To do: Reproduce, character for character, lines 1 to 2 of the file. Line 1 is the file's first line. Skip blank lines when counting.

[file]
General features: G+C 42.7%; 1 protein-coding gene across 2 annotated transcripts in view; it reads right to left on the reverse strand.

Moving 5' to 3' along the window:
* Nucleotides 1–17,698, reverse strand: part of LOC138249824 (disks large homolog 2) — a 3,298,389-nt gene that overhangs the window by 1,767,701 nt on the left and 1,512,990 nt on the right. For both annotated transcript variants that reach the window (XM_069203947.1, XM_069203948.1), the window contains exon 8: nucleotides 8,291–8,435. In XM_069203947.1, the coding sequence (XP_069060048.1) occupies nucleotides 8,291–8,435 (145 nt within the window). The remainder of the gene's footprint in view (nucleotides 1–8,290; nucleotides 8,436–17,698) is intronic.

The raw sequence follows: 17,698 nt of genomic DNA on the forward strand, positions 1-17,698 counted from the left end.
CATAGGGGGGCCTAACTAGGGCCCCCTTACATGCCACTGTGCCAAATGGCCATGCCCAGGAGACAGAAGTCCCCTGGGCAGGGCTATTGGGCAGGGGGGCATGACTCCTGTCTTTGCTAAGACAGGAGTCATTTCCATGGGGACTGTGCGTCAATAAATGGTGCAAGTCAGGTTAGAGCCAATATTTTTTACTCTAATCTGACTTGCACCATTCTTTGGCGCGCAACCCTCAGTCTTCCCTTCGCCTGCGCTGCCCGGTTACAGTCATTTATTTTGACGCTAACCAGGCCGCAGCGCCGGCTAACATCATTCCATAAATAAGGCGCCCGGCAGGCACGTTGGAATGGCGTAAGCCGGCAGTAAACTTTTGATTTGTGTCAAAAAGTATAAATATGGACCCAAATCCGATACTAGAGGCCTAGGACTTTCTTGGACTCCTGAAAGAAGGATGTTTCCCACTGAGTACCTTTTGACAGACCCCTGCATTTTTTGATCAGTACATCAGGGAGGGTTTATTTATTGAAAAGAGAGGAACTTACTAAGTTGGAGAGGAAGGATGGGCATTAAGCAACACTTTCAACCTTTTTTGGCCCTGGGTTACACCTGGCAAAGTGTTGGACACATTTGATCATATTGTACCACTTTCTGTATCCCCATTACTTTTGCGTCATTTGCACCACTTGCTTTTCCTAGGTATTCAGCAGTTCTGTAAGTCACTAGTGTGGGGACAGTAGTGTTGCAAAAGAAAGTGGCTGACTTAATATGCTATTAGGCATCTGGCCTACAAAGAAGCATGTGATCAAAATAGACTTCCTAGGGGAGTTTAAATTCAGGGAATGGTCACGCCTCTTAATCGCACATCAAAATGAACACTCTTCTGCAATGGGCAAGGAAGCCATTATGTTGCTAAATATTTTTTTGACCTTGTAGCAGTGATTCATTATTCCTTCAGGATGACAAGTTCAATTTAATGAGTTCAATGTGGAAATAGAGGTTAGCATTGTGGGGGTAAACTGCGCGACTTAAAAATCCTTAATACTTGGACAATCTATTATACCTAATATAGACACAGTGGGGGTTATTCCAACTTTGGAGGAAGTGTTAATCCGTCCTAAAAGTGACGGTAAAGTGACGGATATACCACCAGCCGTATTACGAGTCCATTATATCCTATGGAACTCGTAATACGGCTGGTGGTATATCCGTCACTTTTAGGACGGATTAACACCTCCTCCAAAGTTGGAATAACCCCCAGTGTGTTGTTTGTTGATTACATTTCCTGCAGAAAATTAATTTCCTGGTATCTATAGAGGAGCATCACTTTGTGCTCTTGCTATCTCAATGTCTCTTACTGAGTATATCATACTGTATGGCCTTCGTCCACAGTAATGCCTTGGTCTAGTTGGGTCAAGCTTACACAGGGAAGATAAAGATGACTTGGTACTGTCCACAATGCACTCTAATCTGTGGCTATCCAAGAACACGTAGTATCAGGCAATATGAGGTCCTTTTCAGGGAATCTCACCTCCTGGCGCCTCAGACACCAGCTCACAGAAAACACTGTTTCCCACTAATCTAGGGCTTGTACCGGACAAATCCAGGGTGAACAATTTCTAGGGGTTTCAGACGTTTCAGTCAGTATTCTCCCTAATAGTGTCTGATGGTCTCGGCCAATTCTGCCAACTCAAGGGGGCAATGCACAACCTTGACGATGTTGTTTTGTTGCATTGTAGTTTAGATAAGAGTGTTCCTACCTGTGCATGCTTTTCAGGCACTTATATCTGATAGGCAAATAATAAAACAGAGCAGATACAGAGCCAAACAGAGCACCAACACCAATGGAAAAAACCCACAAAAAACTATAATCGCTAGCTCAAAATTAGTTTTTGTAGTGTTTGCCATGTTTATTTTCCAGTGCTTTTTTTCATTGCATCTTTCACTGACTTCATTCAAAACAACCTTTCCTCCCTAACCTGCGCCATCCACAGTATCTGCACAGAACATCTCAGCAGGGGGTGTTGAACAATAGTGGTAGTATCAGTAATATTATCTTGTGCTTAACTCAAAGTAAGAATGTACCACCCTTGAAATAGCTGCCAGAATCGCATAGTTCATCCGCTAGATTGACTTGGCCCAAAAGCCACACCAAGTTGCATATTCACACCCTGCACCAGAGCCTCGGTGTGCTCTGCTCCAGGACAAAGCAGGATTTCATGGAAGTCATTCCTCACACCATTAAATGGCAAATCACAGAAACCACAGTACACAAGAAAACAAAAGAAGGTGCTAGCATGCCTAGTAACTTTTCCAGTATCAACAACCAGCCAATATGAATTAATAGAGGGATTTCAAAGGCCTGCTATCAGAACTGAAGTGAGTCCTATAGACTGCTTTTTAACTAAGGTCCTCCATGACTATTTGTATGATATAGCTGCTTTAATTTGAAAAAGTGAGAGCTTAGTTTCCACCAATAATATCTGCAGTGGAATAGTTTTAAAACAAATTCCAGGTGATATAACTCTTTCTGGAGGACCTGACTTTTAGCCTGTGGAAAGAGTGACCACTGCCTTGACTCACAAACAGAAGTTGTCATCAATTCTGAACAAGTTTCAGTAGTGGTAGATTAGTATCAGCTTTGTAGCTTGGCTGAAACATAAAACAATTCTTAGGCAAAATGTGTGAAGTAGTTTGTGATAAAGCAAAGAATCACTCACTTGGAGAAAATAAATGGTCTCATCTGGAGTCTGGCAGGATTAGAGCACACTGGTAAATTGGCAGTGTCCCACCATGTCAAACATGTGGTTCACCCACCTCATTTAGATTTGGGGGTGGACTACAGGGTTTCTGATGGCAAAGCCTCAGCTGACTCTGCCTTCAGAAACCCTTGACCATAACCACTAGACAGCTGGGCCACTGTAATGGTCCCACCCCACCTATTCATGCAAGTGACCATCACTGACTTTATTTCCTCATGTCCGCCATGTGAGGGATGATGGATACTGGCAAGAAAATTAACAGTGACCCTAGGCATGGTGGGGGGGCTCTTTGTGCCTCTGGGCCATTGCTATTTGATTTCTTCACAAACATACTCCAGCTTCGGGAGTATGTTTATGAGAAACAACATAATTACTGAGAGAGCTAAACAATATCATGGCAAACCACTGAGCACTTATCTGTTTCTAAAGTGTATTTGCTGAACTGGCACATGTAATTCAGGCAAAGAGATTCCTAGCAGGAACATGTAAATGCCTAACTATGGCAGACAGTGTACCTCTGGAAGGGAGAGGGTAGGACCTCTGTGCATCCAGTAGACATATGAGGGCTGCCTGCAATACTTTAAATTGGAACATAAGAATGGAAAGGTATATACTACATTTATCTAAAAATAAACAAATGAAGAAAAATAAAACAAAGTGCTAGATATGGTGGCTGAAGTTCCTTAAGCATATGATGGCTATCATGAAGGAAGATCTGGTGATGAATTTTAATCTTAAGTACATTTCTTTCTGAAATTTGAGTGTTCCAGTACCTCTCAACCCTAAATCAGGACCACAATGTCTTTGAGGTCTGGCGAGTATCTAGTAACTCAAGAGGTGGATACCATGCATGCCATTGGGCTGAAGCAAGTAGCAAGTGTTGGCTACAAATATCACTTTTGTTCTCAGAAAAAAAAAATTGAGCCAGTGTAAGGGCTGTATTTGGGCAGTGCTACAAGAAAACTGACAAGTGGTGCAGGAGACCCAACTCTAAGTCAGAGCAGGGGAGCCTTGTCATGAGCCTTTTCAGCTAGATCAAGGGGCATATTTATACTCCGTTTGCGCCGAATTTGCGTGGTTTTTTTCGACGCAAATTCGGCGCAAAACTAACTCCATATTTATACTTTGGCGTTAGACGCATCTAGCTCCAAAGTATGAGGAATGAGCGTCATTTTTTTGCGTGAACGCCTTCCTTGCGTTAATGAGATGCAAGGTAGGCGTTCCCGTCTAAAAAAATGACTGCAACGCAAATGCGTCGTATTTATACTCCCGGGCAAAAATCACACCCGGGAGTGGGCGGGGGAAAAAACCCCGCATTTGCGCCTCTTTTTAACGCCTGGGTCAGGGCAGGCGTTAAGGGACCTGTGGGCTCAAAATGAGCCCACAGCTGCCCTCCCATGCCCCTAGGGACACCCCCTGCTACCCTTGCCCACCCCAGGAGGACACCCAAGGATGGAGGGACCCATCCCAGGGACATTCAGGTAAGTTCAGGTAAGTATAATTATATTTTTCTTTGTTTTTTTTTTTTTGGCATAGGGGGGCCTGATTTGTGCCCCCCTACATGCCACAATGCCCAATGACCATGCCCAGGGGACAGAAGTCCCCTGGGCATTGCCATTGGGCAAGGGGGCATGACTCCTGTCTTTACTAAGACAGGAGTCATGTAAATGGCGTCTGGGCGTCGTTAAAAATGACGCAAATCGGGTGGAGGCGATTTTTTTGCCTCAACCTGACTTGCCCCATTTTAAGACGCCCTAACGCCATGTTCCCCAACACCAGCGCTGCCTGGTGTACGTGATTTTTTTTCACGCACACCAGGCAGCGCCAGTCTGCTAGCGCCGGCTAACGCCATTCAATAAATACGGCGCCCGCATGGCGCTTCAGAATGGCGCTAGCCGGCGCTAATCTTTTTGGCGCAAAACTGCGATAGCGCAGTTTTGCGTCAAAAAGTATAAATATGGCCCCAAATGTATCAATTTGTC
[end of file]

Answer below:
General features: G+C 42.7%; 1 protein-coding gene across 2 annotated transcripts in view; it reads right to left on the reverse strand.

Moving 5' to 3' along the window: